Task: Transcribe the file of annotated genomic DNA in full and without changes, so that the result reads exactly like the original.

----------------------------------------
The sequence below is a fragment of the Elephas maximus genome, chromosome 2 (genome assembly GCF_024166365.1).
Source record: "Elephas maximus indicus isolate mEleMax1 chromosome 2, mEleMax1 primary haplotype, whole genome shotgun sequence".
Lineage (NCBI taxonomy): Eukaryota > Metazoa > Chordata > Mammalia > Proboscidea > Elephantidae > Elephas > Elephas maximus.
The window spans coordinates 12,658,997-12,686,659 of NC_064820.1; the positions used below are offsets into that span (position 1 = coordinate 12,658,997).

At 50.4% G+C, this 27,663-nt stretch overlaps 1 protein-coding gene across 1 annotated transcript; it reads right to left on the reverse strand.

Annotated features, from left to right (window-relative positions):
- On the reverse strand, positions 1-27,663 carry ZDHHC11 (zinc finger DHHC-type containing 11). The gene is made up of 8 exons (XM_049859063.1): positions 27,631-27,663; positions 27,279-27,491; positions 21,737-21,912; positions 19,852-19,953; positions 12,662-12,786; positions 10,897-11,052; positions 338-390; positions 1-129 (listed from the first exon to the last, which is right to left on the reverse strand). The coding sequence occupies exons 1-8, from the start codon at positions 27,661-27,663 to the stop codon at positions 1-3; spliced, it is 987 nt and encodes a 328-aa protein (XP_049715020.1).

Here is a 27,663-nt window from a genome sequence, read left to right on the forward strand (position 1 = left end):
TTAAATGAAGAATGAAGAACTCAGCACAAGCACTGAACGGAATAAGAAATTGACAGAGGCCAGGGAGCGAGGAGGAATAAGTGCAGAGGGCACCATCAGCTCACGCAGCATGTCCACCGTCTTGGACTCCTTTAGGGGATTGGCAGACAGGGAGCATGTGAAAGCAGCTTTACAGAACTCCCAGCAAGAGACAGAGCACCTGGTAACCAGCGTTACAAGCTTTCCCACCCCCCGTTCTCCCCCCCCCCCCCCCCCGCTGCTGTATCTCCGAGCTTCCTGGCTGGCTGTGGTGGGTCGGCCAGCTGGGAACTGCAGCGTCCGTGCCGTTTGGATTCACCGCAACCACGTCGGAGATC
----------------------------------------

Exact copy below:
The sequence below is a fragment of the Elephas maximus genome, chromosome 2 (genome assembly GCF_024166365.1).
Source record: "Elephas maximus indicus isolate mEleMax1 chromosome 2, mEleMax1 primary haplotype, whole genome shotgun sequence".
Lineage (NCBI taxonomy): Eukaryota > Metazoa > Chordata > Mammalia > Proboscidea > Elephantidae > Elephas > Elephas maximus.
The window spans coordinates 12,658,997-12,686,659 of NC_064820.1; the positions used below are offsets into that span (position 1 = coordinate 12,658,997).

At 50.4% G+C, this 27,663-nt stretch overlaps 1 protein-coding gene across 1 annotated transcript; it reads right to left on the reverse strand.

Annotated features, from left to right (window-relative positions):
- On the reverse strand, positions 1-27,663 carry ZDHHC11 (zinc finger DHHC-type containing 11). The gene is made up of 8 exons (XM_049859063.1): positions 27,631-27,663; positions 27,279-27,491; positions 21,737-21,912; positions 19,852-19,953; positions 12,662-12,786; positions 10,897-11,052; positions 338-390; positions 1-129 (listed from the first exon to the last, which is right to left on the reverse strand). The coding sequence occupies exons 1-8, from the start codon at positions 27,661-27,663 to the stop codon at positions 1-3; spliced, it is 987 nt and encodes a 328-aa protein (XP_049715020.1).

Here is a 27,663-nt window from a genome sequence, read left to right on the forward strand (position 1 = left end):
TTAAATGAAGAATGAAGAACTCAGCACAAGCACTGAACGGAATAAGAAATTGACAGAGGCCAGGGAGCGAGGAGGAATAAGTGCAGAGGGCACCATCAGCTCACGCAGCATGTCCACCGTCTTGGACTCCTTTAGGGGATTGGCAGACAGGGAGCATGTGAAAGCAGCTTTACAGAACTCCCAGCAAGAGACAGAGCACCTGGTAACCAGCGTTACAAGCTTTCCCACCCCCCGTTCTCCCCCCCCCCCCCCCCCGCTGCTGTATCTCCGAGCTTCCTGGCTGGCTGTGGTGGGTCGGCCAGCTGGGAACTGCAGCGTCCGTGCCGTTTGGATTCACCGCAACCACGTCGGAGATC